Step 5. Now you want to wet-sand. Stick a little water in a little dish with a drop of detergent. Use only 1000 grit wet-or-dry sand paper wrapped around your popsicle stick endlessly. Grey soup will be generated. Dry with a clean damp terrycloth washcloth. You will feel stripes under your popsicle stick. Do not be inspired to speed up the process. It will magically melt away in due time. Each time you dry the area, you will see your progress, flat finish where the sandpaper has hit, shiny in the valleys. If you accidentally hit the putty/bondo/metal, just keep going. Finally, do a flat hand sanding with your open palm with plenty of water. Your nerve endings will point out any imperfections underhand. You may need to repeat the primer application and sanding. Use the wet surface to see how nicely you got the surface built up and see where any imperfections may lay. You can try a wide sweeping sanding that botches everything up if you have raised areas. Low areas may need a repeat of the entire process. Here is a completed primer application and finish sanding. Allow to dry for at least 24 hours:

Image

Image

Step 6. Finish coat I applied the same as primer to allow me to final-color-match right in the cap, since the touch-up paint was a typically lousy match from the supplier. In my case, I had to match the paint in the sun to catch that luminescent power yellow that recedes in the shade (where all of these paint guys do their Taigagrun matching indoors). Here you finally apply the paint past the boundary right onto the original paint by 1/2" or so.

In the sun:
Image

Sort of in shade:
Image

Step 7. Last step is to wet color sand with 1000 grit wet dry, open palm hand sand. And here it is, one week after letting the paint cure, the final 2000 grit color sand followed by a rigorous 3M Polishing Compound, followed by a Mothers California Gold wax job.
Image


Very satisfying to do it yourself and exceed the "professional".
Colin
BobD - 78 Bus . . . 112,730 miles
Chloe - 70 bus . . . 206,865 miles
Naranja - 77 Westy . . . 132,040 miles
Pluck - 1973 Squareback . . . . . . 55,570 miles
Alexus - 91 Lexus LS400 . . . 94,225 miles

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Amskeptic
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Re: Bodywork On The Fly

Post by Amskeptic » Fri Jan 21, 2011 7:07 pm

So, here are the other body work jobs performed on the BobD in the past three weeks:

A) Repaired Scoop Dent, BOB!

BEFORE:
Image

AFTER:
Image
Image

Note: Sherwin Williams L90D paint was too white. A little Rustoleum Gloss Black toned it down perfectly. Had to brush apply the paint since color matching could only occur in the cap to the spray can, and endlessly color sand the repair area. Feel free to play with your own paint adjustments

B) Repainted Then Discovered Lousy Filler Job Right Rear Quarter:
BEFORE:
Image
Image

DURING:
Image
Image

AFTER:
Image
Image

C) Pimple Ding Repair At Left Taillamp
BEFORE:
Image

AFTER:
Image
BobD - 78 Bus . . . 112,730 miles
Chloe - 70 bus . . . 206,865 miles
Naranja - 77 Westy . . . 132,040 miles
Pluck - 1973 Squareback . . . . . . 55,570 miles
Alexus - 91 Lexus LS400 . . . 94,225 miles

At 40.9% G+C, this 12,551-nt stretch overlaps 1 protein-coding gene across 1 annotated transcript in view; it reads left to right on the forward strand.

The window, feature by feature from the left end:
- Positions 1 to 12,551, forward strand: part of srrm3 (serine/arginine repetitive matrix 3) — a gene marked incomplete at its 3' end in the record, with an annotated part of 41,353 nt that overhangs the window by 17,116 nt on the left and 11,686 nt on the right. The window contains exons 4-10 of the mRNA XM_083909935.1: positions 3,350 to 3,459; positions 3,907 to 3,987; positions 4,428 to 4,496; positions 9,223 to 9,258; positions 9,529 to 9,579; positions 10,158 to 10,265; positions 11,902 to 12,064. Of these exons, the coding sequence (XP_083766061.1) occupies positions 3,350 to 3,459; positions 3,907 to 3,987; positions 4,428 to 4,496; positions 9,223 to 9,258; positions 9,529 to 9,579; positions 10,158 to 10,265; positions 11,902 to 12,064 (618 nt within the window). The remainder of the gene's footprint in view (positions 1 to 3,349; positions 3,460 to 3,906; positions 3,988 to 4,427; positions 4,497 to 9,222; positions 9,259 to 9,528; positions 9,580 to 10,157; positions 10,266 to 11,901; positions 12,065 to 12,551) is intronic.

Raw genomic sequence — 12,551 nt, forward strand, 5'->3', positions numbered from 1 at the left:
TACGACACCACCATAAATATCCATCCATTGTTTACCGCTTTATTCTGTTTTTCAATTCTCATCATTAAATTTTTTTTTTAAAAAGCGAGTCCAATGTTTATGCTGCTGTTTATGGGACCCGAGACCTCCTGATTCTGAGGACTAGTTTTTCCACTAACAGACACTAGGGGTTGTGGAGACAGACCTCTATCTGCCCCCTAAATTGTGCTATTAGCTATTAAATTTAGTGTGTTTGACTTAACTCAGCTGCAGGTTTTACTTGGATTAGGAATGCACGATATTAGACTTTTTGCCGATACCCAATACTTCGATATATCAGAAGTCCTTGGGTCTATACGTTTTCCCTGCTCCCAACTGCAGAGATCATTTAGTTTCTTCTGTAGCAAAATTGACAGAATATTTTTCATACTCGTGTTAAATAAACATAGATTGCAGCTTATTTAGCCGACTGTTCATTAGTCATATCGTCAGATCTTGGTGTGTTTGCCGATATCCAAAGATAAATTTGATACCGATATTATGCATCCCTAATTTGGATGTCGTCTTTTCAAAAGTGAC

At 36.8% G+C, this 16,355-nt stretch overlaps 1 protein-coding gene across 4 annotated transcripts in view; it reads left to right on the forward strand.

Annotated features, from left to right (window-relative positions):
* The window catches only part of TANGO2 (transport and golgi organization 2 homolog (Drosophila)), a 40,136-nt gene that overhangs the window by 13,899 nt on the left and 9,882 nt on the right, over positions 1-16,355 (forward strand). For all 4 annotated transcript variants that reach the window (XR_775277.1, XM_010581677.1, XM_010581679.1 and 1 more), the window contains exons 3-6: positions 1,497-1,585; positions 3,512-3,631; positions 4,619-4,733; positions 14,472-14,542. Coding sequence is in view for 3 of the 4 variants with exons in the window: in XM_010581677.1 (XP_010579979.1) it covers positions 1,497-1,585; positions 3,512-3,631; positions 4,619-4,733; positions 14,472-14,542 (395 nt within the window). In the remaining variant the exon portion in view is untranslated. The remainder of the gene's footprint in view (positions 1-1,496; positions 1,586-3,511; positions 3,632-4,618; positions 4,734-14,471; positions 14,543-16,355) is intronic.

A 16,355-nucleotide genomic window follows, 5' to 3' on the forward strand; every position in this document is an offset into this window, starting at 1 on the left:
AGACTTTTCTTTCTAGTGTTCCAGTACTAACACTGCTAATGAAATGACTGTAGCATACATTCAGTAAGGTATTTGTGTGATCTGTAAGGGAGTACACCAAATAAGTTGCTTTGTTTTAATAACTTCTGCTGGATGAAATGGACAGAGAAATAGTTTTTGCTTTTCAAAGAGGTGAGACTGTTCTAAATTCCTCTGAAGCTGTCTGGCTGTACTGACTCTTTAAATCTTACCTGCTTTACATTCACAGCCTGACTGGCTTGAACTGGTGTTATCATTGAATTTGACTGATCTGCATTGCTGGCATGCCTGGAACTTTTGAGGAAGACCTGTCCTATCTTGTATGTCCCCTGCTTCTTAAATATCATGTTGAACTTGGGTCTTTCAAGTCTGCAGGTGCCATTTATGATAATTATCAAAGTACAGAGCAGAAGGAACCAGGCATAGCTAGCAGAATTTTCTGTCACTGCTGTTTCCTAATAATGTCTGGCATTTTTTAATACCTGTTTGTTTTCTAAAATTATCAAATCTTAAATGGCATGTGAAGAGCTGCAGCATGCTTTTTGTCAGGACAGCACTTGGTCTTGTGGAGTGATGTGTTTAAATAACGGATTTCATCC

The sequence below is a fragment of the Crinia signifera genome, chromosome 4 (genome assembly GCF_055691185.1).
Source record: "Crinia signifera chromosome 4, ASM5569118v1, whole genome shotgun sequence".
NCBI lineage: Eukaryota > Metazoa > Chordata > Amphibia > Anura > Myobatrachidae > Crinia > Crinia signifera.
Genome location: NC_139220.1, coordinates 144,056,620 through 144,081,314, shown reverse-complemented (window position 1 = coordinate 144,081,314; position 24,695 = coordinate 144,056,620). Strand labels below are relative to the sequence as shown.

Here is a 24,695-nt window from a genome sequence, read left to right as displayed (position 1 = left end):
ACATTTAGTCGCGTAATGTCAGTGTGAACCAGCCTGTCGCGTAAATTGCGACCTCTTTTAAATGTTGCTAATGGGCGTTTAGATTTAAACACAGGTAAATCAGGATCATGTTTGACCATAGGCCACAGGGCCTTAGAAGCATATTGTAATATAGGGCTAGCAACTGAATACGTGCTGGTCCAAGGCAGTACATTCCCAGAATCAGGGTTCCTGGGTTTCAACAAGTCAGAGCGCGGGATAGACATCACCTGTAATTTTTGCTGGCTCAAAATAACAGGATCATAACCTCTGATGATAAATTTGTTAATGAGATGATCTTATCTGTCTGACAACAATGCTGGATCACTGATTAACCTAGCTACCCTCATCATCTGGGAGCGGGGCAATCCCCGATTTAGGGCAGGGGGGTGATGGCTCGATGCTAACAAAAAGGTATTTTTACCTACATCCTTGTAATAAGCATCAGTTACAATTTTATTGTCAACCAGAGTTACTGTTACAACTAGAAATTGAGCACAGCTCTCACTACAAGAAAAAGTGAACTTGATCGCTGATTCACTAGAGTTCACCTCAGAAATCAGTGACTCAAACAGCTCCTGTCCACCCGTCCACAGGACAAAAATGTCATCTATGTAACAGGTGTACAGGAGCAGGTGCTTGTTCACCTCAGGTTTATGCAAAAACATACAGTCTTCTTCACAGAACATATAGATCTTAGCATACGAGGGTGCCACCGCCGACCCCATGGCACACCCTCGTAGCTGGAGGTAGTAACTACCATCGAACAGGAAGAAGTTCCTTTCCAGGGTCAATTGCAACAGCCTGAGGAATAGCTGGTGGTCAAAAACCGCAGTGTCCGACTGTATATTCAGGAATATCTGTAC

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vwlover77
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Re: Bodywork On The Fly

Post by vwlover77 » Sun Jan 30, 2011 7:44 am

Please clarify how you applied the final color... With a brush? Really? How about that larger repair of the taillight area? Amazing results! Can't wait to see the BobD in person again.
Don

---------------------------
78 Westy
71 Super Beetle Convertible Autostick

"When we let our compassion go, we let go of whatever claim we have to the divine." - Bruce Springsteen

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Amskeptic
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Re: Bodywork On The Fly

Post by Amskeptic » Sun Jan 30, 2011 9:29 am

vwlover77 wrote:Please clarify how you applied the final color... With a brush? Really? How about that larger repair of the taillight area? Amazing results! Can't wait to see the BobD in person again.
With a Prang Watercolor brush, the little red handled job you see in the plastic paint set you give your young children. Truly stupid for the tail light job, just totally stupid, but it is all I had. I tried to make a checkerboard texture of paint stripes with the notion that color sanding would bring it down to the orange peel look of the original paint, but it did not quite work out that way.
Colin
BobD - 78 Bus . . . 112,730 miles
Chloe - 70 bus . . . 206,865 miles
Naranja - 77 Westy . . . 132,040 miles
Pluck - 1973 Squareback . . . . . . 55,570 miles
Alexus - 91 Lexus LS400 . . . 94,225 miles

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Re: Bodywork On The Fly

Post by hambone » Sun May 19, 2013 8:11 pm

I have a question or 2:
just finished painting the '72 Beetle today, but alas there are a lot of drips. Will 400 wet sanding going on up to 1000 blend into that new paint, similar to your method?
How long should I let the paint cure before I mess with it? It's a single stage urethane. Is this task practical for a whole car?

I wasn't used to dealing with such thin paint, and think I needed to wait longer between coats. Also, it was really hard to see subsequent layers of that yellow, there was a lot of guesswork which is NOT good for painting. Man I really need someone who knows what they're doing to show me how to paint like that, it is not what I expected. Very different from spray can painting. Aside from the drips, it's pretty shiny at least.